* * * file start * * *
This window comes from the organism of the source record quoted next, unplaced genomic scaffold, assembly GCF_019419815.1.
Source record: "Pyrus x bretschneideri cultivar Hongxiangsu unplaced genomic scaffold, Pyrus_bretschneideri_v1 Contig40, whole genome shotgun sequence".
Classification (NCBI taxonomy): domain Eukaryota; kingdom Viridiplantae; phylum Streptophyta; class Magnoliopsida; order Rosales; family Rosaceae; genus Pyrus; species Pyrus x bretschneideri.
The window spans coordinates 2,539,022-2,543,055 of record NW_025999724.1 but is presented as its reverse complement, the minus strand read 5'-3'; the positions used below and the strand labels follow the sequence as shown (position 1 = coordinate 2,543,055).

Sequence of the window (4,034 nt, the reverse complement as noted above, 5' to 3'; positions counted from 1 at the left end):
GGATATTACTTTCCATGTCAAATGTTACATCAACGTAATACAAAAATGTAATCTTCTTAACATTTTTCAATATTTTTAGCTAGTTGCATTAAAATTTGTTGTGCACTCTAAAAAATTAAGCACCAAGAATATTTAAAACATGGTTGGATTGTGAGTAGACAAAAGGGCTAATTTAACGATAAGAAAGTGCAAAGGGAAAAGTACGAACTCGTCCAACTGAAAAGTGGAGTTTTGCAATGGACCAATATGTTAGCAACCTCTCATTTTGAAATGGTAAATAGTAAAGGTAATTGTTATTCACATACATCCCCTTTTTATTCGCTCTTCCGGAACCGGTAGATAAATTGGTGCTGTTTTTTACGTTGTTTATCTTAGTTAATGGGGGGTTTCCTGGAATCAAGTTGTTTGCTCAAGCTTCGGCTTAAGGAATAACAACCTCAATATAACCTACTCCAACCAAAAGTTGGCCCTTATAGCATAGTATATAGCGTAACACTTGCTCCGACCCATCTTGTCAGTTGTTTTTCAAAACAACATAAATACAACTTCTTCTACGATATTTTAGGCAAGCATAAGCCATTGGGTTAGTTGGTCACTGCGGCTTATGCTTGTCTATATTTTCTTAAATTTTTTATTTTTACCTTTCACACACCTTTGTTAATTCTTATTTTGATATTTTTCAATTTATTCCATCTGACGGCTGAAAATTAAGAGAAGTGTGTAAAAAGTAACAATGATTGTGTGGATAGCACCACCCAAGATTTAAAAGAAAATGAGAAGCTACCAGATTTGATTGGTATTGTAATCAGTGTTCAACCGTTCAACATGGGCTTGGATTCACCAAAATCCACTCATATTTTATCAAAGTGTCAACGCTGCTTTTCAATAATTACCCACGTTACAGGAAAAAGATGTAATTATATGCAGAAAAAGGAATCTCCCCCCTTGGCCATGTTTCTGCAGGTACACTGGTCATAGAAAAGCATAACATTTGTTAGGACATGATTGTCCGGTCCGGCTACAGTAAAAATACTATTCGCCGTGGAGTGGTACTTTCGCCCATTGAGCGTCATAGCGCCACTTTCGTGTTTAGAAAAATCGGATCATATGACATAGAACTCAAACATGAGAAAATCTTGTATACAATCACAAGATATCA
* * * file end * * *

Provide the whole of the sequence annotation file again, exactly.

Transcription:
This window comes from the organism of the source record quoted next, unplaced genomic scaffold, assembly GCF_019419815.1.
Source record: "Pyrus x bretschneideri cultivar Hongxiangsu unplaced genomic scaffold, Pyrus_bretschneideri_v1 Contig40, whole genome shotgun sequence".
Classification (NCBI taxonomy): domain Eukaryota; kingdom Viridiplantae; phylum Streptophyta; class Magnoliopsida; order Rosales; family Rosaceae; genus Pyrus; species Pyrus x bretschneideri.
The window spans coordinates 2,539,022-2,543,055 of record NW_025999724.1 but is presented as its reverse complement, the minus strand read 5'-3'; the positions used below and the strand labels follow the sequence as shown (position 1 = coordinate 2,543,055).

Sequence of the window (4,034 nt, the reverse complement as noted above, 5' to 3'; positions counted from 1 at the left end):
GGATATTACTTTCCATGTCAAATGTTACATCAACGTAATACAAAAATGTAATCTTCTTAACATTTTTCAATATTTTTAGCTAGTTGCATTAAAATTTGTTGTGCACTCTAAAAAATTAAGCACCAAGAATATTTAAAACATGGTTGGATTGTGAGTAGACAAAAGGGCTAATTTAACGATAAGAAAGTGCAAAGGGAAAAGTACGAACTCGTCCAACTGAAAAGTGGAGTTTTGCAATGGACCAATATGTTAGCAACCTCTCATTTTGAAATGGTAAATAGTAAAGGTAATTGTTATTCACATACATCCCCTTTTTATTCGCTCTTCCGGAACCGGTAGATAAATTGGTGCTGTTTTTTACGTTGTTTATCTTAGTTAATGGGGGGTTTCCTGGAATCAAGTTGTTTGCTCAAGCTTCGGCTTAAGGAATAACAACCTCAATATAACCTACTCCAACCAAAAGTTGGCCCTTATAGCATAGTATATAGCGTAACACTTGCTCCGACCCATCTTGTCAGTTGTTTTTCAAAACAACATAAATACAACTTCTTCTACGATATTTTAGGCAAGCATAAGCCATTGGGTTAGTTGGTCACTGCGGCTTATGCTTGTCTATATTTTCTTAAATTTTTTATTTTTACCTTTCACACACCTTTGTTAATTCTTATTTTGATATTTTTCAATTTATTCCATCTGACGGCTGAAAATTAAGAGAAGTGTGTAAAAAGTAACAATGATTGTGTGGATAGCACCACCCAAGATTTAAAAGAAAATGAGAAGCTACCAGATTTGATTGGTATTGTAATCAGTGTTCAACCGTTCAACATGGGCTTGGATTCACCAAAATCCACTCATATTTTATCAAAGTGTCAACGCTGCTTTTCAATAATTACCCACGTTACAGGAAAAAGATGTAATTATATGCAGAAAAAGGAATCTCCCCCCTTGGCCATGTTTCTGCAGGTACACTGGTCATAGAAAAGCATAACATTTGTTAGGACATGATTGTCCGGTCCGGCTACAGTAAAAATACTATTCGCCGTGGAGTGGTACTTTCGCCCATTGAGCGTCATAGCGCCACTTTCGTGTTTAGAAAAATCGGATCATATGACATAGAACTCAAACATGAGAAAATCTTGTATACAATCACAAGATATCA